No, I'm convinced the most likely backdoor code in curl is a deliberate but hard-to-detect security vulnerability that let's the attacker exploit the program using libcurl/curl by some sort of specific usage pattern. So when triggered it can trick the program to send off memory contents or perhaps overwrite the local stack or the heap. Quite possibly only one step out of several steps necessary for a successful attack, much like how a single-byte-overwrite can lead to root access.

Any past security problems on purpose?

We've had almost 70 security vulnerabilities reported through the project's almost twenty years of existence. Since most of them were triggered by mistakes in code I wrote myself, I can be certain that none of those problems were introduced on purpose. I can't completely rule out that someone else's patch modified curl along the way and then by extension maybe made a vulnerability worse or easier to trigger, could have been made on purpose. None of the security problems that were introduced by others have shown any sign of "deliberateness". (Or were written cleverly enough to not make me see that!)

Maybe backdoors have been planted that we just haven't discovered yet?


Follow-up discussion/comments on hacker news.

11 thoughts on “The backdoor threat”

  1. So you are an excellent CURL developer, but what makes you think your security practices are any good, or methods you have used in CURL is not helping to put data in consistent RAM locations for easy pickings by other code?

    1. @tr1ck5t3r: I’m not claiming to use any revolutionary methods. We’re trying to use the best practices the industry has come up with but ultimately we’re just a bunch of humans with our share of flaws and problems. The good part is that all our code is 100% open and available so anyone and everyone can scrutinize us at any point.

  2. Great article! This problems affects pretty much all widely-used open-source software (e.g. Git, …). I also agree that the “highest risk scenario is when users download pre-built” binaries. What do you think about the initiative? Could that solve the problem? I wonder if it would be possible to create reproducible curl builds on any platform…

    1. Hi Lars,

      I think reproducible builds are awesome and to the extent of my knowledge curl can get built fully reproducible (we got some bug reports/fixes for it in the past). It is certainly one good way to prohibit some kinds of malicious code injections so I’m all for it. But of course that won’t detect or fix deliberately added back doors disguised as bug fixes…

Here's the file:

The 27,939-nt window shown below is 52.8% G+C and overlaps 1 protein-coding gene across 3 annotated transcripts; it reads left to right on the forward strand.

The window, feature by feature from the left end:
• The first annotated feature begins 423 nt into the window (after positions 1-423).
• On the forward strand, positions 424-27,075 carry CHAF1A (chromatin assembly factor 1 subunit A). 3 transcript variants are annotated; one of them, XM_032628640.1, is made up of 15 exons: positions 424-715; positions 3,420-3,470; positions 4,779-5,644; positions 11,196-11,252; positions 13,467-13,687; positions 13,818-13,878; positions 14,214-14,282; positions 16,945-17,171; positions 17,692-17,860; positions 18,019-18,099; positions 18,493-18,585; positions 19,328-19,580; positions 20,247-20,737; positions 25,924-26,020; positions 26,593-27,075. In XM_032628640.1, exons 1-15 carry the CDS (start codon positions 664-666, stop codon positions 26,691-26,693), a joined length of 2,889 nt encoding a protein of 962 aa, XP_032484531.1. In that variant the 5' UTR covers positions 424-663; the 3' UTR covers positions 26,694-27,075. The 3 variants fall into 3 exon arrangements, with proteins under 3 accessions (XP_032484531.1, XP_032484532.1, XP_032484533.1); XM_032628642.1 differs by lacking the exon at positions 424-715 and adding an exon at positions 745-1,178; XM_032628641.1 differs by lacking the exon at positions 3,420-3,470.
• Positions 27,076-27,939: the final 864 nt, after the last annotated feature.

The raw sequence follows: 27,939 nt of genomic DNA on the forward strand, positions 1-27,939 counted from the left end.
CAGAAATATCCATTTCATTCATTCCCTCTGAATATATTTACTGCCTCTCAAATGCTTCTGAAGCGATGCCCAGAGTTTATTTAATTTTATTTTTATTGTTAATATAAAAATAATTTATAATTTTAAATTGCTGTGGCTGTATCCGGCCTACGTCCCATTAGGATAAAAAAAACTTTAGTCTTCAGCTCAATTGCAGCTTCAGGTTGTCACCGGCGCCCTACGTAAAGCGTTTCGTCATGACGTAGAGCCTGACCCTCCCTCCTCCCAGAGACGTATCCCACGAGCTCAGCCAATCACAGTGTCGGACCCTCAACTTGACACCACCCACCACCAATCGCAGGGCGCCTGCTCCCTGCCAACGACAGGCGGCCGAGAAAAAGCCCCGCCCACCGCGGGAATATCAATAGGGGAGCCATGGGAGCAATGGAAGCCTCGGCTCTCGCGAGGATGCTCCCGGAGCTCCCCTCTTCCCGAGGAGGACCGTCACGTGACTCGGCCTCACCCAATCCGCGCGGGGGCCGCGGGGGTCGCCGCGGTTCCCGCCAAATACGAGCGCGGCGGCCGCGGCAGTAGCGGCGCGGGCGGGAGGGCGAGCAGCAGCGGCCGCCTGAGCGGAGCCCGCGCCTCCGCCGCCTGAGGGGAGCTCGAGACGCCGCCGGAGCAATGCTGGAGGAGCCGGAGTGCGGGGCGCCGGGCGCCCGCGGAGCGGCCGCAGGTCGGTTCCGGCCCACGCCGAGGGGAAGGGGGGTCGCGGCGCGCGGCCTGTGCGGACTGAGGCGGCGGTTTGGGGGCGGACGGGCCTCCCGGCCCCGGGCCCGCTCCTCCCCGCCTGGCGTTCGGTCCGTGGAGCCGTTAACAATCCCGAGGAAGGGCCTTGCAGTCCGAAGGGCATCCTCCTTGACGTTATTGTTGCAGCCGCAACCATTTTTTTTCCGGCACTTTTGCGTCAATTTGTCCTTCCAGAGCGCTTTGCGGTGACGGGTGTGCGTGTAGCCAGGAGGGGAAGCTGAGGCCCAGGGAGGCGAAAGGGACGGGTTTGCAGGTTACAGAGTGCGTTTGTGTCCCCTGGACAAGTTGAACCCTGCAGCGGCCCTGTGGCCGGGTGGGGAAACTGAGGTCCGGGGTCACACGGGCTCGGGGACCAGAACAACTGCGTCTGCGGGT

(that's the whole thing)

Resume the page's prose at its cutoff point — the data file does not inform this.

3. Great blog post, thanks for sharing.

    Would you mind answering the question “what backdoor would you be be able to insert into curl that is the least likely to get detected?”

    I’ve been asked that question at work years ago. I realize it’s a difficult question to answer. For me, it was because I was being asked to describe how I would compromise my own code. Code that I poured enormous amounts of energy into and its the last thing I would want or ever do…

    1. Hi Brian,

      I’ll just refer back to the one-byte fixed-value overflow I linked to above that led to a full root exploit. That’s a very hard to detect flaw and very easily missed in reviews. Now that was only that lethal thanks to a combination of other flaws in other products as well, but I would still imagine that would be the “easiest” kind of backdoor to add (for anyone, not just me), but would of course take quite some skill and determination to actually exploit. But then, a malicious actor would probably rather have a hard-to-detect flaw that is hard to use rather than one that would be easily detected and thus fixed within shortly.

  4. You never saw someone deliberately introduce a bug? How about the NSA paying RSA to include their faulty encryption method? Their encryption method turned out to be bogus and weakened encryption.

  5. “If one of the curl project members with git push rights would get her account hacked and her SSH key password brute-forced, a very skilled hacker could possibly sneak in something, short-term. Although my hopes are that as we review and comment each others’ code to a very high degree, that would be really hard.”

    Nip this entire discussion in the bud; just use a deterministic build process for any binaries you release. Like Gitian:

    I implemented this for Zcash (see, more software projects should be doing this in general.

    1. Hi Kevin,

      We don’t release binaries at all in the project… And the section you quote is about the risk of someone adding bad code, which no reproducible builds help against.

  6. > I think the highest risk scenario is when users download pre-built curl or libcurl binaries from various places on the internet that isn’t the official curl web site.

    Perhaps strange aside, but what OS / Distro do you use?

    You don’t have to answer btw (although I am genuinely interested).

    Basically, if you ask that to anyone they will mostly come back with binary pre-built offered by third parties. At that point, their “what-if” security assessment seems pretty irrelevant, because we all use distros, most of them are binary-distributions.

    I didn’t miss the point about trusting distro’s btw, I was thinking of another way to convey that to someone being specific kind of nit-pick.

    Thank you for the robust and awesome tool

Comments are closed.